A messy Greek default could cost the Eurozone over 1 trillion Euros to prevent the threat of contagion in other poorly performing Eurozone countries. A document compiled by the Institute of International Finance (IIF) marked as “IIF Staff Note: Confidential” has been obtained by Reuters. The secret report that was dated February 18th suggests that both Ireland and Portugal would need 380 billion Euros as a buffer against any exposure to Greece. Spain and Italy would also require “substantial support,” in the region of 350 billion Euros “to stem contagion.”
The report admitted the gargantuan sum may not be completely accurate but suggested the cost would more likely exceed 1 trillion Euros than undershoot it: “It is difficult to add all these contingent liabilities up with any degree of precision, although it is hard to see how they would not exceed 1 trillion Euros.”
The European Central Bank is estimated to have a 177 billion Euro exposure to Greece, which would present a 200% capital base loss. A further 160 billion Euros would, according to the leaked document, be needed in massive overhauls to recapitalise Eurozone banks.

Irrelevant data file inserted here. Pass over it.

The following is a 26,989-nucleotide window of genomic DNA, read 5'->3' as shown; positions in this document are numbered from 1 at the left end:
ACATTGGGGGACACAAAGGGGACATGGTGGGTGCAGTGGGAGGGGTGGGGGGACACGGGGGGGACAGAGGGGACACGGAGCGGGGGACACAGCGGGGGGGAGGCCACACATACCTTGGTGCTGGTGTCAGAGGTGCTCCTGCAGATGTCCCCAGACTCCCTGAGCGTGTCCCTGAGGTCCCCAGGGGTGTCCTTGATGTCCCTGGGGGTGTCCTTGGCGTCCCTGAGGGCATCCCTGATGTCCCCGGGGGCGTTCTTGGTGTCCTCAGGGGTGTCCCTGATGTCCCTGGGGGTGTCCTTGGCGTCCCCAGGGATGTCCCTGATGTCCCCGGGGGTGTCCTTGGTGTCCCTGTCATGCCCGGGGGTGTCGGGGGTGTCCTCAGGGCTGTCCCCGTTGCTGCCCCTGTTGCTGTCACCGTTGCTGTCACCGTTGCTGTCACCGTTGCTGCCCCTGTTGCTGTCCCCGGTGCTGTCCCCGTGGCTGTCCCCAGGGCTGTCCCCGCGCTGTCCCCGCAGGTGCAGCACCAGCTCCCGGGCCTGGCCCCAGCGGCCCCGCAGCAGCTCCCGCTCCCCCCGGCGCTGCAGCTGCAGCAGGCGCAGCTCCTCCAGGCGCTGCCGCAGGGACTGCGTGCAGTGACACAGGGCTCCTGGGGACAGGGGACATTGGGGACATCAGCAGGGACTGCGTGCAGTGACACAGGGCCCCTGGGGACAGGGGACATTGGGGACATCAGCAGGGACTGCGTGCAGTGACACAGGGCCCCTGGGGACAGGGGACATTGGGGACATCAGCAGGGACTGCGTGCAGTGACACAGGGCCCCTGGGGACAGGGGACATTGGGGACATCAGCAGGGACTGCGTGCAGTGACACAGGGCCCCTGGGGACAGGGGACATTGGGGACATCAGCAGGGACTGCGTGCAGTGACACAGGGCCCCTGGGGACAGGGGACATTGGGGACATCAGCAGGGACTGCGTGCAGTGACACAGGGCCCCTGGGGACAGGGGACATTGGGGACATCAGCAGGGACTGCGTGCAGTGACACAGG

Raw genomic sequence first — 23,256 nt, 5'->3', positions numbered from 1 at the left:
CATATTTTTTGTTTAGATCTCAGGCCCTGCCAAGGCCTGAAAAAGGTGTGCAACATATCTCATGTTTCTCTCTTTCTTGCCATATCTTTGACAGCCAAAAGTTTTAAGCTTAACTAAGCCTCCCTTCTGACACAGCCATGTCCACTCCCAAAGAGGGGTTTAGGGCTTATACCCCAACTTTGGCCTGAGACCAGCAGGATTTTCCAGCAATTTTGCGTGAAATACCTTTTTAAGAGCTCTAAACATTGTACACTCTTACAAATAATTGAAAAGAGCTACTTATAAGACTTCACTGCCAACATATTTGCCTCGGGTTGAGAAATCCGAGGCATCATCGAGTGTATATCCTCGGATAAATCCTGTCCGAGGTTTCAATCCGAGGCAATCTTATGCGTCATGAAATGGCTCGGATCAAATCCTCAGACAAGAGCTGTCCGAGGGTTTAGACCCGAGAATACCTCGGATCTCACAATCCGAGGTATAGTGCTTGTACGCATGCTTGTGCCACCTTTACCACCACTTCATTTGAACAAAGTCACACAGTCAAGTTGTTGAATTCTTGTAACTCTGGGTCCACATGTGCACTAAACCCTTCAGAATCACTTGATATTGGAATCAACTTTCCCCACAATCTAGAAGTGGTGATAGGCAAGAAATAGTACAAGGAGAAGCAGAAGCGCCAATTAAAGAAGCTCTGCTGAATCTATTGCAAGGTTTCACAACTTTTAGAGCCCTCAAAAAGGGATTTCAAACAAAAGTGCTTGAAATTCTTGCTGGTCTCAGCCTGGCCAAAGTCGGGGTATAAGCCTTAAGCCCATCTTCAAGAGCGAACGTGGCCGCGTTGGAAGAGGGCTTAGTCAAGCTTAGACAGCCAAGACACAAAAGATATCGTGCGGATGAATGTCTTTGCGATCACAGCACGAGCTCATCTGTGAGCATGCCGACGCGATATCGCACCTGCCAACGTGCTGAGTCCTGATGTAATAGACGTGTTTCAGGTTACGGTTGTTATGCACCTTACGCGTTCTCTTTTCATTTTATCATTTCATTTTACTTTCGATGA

To avoid a messy Greek default, the sovereign nation and ECB must persuade private bondholders to take part in a debt swap deal that would see them lose 70% of the real value of their assets (50% nominal value). The organization representing German investors announced a call to arms yesterday for credit holders NOT to take part in the debt swap deal because they felt there was a chance they could be paid in full or receive Credit Default Swap (CDS) payments.
Greek Finance Minister Evangelos Venizelos has rebutted the German investors’ claims and urged bondholders to accept the deal: “Whoever thinks that they will hold out and be paid in full, is mistaken. We are ready to activate CACs if needed.” CACs are Collective Action Clauses that would be used to enforce losses upon Greek carriers of debt.
Venizelos has confidently stated that Greece are aiming for “near universal participation” this morning which leaves the remaining bondholders in a difficult situation. If 90% or more cooperate, the remaining investors will be reimbursed fully, but if less than 90% participate the remaining parties will be penalised by the activation of Collective Action Clauses incurring further loss.
The Pound to Euro Exchange Rate has rallied back towards the 1.20 mark this morning following the announcement that declining exports have caused the Eurozone economy to decline by -0.3%. Q4 Gross Domestic Product for the Eurozone followed analysts’ expectations and shrunk by -0.3%, prompting investors to buy Sterling and bump the Pound to Euro Exchange Rate to 1.2000 (10:28 GMT). The Euro has also lost ground against the US Dollar, with the Euro to US Dollar Exchange Rate currently standing at 1.314 (10:29 GMT).